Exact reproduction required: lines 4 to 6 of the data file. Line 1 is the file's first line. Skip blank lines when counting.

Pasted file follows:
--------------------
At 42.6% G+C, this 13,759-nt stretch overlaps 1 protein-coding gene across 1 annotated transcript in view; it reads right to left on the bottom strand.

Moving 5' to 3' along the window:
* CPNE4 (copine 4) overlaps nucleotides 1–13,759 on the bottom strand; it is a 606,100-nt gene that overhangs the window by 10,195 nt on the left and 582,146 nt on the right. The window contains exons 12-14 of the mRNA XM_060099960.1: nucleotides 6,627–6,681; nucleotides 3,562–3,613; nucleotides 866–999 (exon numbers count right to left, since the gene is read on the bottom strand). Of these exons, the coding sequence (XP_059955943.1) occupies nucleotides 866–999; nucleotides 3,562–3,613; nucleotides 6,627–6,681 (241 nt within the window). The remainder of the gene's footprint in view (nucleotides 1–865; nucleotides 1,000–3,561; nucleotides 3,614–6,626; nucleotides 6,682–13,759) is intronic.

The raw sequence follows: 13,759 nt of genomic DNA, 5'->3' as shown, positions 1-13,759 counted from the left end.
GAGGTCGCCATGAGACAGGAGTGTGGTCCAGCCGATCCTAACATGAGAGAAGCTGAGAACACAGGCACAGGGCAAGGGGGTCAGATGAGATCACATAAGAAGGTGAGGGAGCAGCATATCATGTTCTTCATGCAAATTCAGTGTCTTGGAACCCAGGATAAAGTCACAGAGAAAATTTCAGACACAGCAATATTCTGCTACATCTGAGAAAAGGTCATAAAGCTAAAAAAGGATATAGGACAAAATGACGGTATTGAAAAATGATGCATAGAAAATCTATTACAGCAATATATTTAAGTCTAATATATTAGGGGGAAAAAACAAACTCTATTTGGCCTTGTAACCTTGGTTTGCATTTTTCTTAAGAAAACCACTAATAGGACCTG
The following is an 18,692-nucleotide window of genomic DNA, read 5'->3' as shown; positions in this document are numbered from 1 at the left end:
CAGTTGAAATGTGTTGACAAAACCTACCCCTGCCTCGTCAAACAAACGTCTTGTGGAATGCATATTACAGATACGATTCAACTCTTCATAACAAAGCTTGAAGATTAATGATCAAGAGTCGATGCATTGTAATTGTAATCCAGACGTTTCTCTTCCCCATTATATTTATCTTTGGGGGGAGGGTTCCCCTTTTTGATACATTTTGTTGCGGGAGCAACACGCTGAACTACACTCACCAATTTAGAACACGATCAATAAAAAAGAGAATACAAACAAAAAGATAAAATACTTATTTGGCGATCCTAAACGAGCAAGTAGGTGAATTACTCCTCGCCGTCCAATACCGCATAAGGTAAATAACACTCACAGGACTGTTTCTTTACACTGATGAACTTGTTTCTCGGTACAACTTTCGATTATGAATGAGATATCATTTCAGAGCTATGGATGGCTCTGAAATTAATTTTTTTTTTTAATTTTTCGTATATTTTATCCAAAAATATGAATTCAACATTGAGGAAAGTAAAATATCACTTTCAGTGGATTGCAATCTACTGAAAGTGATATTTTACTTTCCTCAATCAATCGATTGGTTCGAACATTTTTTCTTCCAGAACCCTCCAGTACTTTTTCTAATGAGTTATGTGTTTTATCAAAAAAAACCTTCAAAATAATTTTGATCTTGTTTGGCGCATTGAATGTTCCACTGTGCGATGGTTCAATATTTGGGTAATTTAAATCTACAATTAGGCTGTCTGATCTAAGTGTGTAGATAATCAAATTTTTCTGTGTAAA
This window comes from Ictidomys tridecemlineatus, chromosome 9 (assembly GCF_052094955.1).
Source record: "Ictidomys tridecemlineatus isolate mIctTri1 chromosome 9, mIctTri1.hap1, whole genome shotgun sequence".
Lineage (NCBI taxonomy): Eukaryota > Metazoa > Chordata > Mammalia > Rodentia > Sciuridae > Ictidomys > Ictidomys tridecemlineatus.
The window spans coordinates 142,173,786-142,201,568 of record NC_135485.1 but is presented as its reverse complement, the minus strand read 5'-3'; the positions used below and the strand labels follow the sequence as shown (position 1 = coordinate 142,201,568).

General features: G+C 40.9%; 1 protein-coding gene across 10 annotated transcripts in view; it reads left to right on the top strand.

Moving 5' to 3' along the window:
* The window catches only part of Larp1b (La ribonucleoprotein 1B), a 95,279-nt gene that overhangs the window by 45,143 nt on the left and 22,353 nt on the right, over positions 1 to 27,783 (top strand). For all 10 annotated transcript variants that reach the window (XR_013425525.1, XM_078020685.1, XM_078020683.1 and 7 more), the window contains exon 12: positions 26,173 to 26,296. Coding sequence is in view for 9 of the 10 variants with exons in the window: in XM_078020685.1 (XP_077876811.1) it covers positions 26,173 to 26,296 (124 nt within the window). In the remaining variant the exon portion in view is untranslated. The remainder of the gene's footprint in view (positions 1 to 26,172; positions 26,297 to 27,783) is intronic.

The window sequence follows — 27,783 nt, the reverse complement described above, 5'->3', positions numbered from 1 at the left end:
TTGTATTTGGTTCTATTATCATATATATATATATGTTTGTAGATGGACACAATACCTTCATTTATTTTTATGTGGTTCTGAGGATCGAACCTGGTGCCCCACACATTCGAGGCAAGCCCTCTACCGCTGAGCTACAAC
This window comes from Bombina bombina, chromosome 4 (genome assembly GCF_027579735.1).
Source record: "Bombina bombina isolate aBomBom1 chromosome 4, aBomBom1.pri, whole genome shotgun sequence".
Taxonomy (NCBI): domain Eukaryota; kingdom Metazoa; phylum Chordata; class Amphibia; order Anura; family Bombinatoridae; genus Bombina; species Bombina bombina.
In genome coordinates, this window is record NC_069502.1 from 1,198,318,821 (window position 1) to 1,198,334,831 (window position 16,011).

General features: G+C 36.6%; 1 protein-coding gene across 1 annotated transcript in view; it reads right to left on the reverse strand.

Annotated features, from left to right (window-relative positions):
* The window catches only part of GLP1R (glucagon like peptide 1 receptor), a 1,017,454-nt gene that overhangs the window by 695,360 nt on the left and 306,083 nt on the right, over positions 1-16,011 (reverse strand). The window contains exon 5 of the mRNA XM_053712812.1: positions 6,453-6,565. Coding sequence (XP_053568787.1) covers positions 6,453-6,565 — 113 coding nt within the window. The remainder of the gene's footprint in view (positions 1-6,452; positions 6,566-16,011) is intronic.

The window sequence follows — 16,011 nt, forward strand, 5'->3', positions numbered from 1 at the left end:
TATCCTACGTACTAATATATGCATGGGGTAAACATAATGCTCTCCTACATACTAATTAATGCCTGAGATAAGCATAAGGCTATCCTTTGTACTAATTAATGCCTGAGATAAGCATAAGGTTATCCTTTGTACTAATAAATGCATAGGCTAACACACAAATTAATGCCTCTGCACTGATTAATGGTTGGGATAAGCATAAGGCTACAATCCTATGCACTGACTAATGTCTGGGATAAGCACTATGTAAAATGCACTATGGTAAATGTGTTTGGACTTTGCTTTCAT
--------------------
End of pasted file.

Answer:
The raw sequence follows: 13,759 nt of genomic DNA, 5'->3' as shown, positions 1-13,759 counted from the left end.
GAGGTCGCCATGAGACAGGAGTGTGGTCCAGCCGATCCTAACATGAGAGAAGCTGAGAACACAGGCACAGGGCAAGGGGGTCAGATGAGATCACATAAGAAGGTGAGGGAGCAGCATATCATGTTCTTCATGCAAATTCAGTGTCTTGGAACCCAGGATAAAGTCACAGAGAAAATTTCAGACACAGCAATATTCTGCTACATCTGAGAAAAGGTCATAAAGCTAAAAAAGGATATAGGACAAAATGACGGTATTGAAAAATGATGCATAGAAAATCTATTACAGCAATATATTTAAGTCTAATATATTAGGGGGAAAAAACAAACTCTATTTGGCCTTGTAACCTTGGTTTGCATTTTTCTTAAGAAAACCACTAATAGGACCTG
The following is an 18,692-nucleotide window of genomic DNA, read 5'->3' as shown; positions in this document are numbered from 1 at the left end: